What was the strangest food you’ve ever eaten?
For this 23-year-old woman, it’s not even a food. Emma Thompson’s desire to eat kitchen sponge is so strong that she consumes between 2 to 20 sponges a day depending on her stress level or mood.
According to Thompson, she began chewing bath sponges at the age of three and eventually developed a preference for kitchen sponges when she got older. Nowadays, she shells out £6 a week to buy her bizarre snacks from Wilkinsons and Poundlan.
Speaking to The Daily Mail UK, Thompson discussed her unusual guilty pleasure:
“I enjoy the taste of it, I enjoy it more than food. Some people go out for a steak, I would rather go out for a sponge. It’s a guilty pleasure, some people smoke – I eat sponges. It’s not a dirty habit, it’s a clean [one].”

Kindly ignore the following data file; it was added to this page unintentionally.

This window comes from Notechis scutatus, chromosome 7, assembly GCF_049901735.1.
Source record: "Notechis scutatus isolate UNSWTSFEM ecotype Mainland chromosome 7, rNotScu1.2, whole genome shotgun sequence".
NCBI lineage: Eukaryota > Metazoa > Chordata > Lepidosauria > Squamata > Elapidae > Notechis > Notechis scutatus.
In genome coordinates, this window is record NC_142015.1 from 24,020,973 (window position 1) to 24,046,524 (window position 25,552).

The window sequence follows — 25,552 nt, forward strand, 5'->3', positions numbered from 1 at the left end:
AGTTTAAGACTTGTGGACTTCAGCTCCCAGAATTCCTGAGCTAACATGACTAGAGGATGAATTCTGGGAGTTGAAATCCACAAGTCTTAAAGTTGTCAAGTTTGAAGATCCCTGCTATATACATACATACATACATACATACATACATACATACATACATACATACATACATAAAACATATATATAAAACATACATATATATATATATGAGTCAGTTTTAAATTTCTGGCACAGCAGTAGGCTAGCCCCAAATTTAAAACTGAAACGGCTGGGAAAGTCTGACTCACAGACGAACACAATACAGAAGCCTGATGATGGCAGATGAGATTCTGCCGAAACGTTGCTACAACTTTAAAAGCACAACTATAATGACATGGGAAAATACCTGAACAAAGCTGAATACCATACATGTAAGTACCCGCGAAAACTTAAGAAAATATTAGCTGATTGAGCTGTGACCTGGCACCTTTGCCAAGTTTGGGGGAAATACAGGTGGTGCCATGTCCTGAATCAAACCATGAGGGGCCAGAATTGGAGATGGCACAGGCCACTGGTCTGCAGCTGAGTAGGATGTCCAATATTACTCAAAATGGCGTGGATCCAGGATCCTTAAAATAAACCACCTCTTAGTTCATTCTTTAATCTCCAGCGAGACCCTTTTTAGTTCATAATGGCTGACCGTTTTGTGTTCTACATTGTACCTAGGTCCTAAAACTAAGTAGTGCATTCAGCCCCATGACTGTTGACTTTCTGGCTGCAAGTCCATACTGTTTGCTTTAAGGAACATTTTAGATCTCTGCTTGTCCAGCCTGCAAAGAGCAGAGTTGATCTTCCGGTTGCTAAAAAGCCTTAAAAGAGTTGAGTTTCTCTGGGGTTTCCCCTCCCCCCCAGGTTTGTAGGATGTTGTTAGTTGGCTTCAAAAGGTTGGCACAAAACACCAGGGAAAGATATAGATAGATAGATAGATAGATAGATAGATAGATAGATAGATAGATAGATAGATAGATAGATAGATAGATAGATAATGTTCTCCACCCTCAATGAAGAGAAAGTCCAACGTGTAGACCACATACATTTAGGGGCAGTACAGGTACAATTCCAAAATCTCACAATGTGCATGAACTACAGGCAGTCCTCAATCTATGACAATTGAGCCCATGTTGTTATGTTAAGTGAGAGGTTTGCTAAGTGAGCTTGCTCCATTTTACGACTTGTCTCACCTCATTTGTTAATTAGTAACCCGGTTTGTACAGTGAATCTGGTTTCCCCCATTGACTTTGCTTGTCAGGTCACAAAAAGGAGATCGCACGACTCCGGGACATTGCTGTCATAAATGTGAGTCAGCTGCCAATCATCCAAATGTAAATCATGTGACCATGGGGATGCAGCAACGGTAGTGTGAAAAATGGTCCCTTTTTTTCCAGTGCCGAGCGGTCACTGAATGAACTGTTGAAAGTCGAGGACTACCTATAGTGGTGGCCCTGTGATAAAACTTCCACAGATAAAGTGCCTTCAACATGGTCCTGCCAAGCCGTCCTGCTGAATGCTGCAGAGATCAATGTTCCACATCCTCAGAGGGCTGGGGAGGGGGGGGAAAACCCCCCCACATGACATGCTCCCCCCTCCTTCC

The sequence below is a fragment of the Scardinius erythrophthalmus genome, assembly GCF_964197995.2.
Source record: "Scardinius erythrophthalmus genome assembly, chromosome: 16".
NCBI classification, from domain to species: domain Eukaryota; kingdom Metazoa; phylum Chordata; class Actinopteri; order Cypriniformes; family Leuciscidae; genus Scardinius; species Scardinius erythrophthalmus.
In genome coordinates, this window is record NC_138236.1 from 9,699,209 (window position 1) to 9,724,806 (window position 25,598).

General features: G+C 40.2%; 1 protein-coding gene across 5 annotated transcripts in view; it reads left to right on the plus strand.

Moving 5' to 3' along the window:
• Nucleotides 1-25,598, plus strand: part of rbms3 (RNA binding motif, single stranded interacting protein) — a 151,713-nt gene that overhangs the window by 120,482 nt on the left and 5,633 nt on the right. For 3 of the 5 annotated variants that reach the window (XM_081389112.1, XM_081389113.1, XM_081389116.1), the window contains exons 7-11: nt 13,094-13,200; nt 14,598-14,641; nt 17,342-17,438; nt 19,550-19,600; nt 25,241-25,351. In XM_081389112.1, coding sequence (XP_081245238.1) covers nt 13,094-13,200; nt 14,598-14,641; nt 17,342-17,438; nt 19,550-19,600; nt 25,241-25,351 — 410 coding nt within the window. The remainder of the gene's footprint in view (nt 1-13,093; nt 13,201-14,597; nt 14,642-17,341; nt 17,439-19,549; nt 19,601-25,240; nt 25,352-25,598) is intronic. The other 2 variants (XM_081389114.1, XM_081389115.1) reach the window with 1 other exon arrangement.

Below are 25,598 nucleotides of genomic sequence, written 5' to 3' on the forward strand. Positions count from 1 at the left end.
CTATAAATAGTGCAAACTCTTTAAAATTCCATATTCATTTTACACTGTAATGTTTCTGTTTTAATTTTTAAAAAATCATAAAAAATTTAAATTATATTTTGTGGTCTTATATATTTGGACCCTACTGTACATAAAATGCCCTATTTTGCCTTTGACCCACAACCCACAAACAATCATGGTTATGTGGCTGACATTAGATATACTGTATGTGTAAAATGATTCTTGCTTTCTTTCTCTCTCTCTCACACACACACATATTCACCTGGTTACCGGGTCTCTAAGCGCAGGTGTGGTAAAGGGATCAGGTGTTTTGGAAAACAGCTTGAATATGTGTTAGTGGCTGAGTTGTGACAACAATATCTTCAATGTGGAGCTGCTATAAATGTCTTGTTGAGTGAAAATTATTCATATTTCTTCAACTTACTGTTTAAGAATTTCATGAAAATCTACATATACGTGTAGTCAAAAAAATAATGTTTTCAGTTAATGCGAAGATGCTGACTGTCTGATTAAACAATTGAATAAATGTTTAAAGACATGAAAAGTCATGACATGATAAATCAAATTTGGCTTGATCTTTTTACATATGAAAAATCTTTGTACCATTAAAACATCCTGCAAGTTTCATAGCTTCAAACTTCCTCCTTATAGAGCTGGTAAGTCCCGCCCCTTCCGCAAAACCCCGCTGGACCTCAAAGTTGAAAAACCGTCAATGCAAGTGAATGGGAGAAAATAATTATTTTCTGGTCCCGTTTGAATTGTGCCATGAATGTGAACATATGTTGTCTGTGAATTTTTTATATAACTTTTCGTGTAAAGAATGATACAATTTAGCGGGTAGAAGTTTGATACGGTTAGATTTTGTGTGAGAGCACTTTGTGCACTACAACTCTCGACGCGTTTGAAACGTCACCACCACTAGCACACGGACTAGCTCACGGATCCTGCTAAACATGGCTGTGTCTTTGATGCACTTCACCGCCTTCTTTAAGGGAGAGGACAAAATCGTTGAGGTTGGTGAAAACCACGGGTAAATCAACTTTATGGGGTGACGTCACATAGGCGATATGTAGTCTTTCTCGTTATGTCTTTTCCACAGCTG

So far, Thompson’s weird habit had only caused her to suffer from tonsillitis because of the washing liquid. But according to experts, Thompson’s peculiar cravings may cause her to experience diarrhea, vomiting, abdominal pain, as well as nausea.
Apparently, Thompson suffers from an eating disorder called Pica, which is characterised by cravings to consume non-food item.
Watch her video below.
What is Pica?
According to Medscape, Pica is commonly defined as the “persistent ingestion of nonnutritive substances for at least 1 month at an age for which this behavior is developmentally inappropriate”.
Common signs of Pica include toxic ingestion, infection, parasitic infestation, gastrointestinal manifestations such as constipation and mechanical bowel problems, and dental manifestations like severe tooth abrasion.
WebMD states that there is no specific way to prevent pica. But through careful attention and close supervision, parents can detect pica earlier and prevent its possible complications.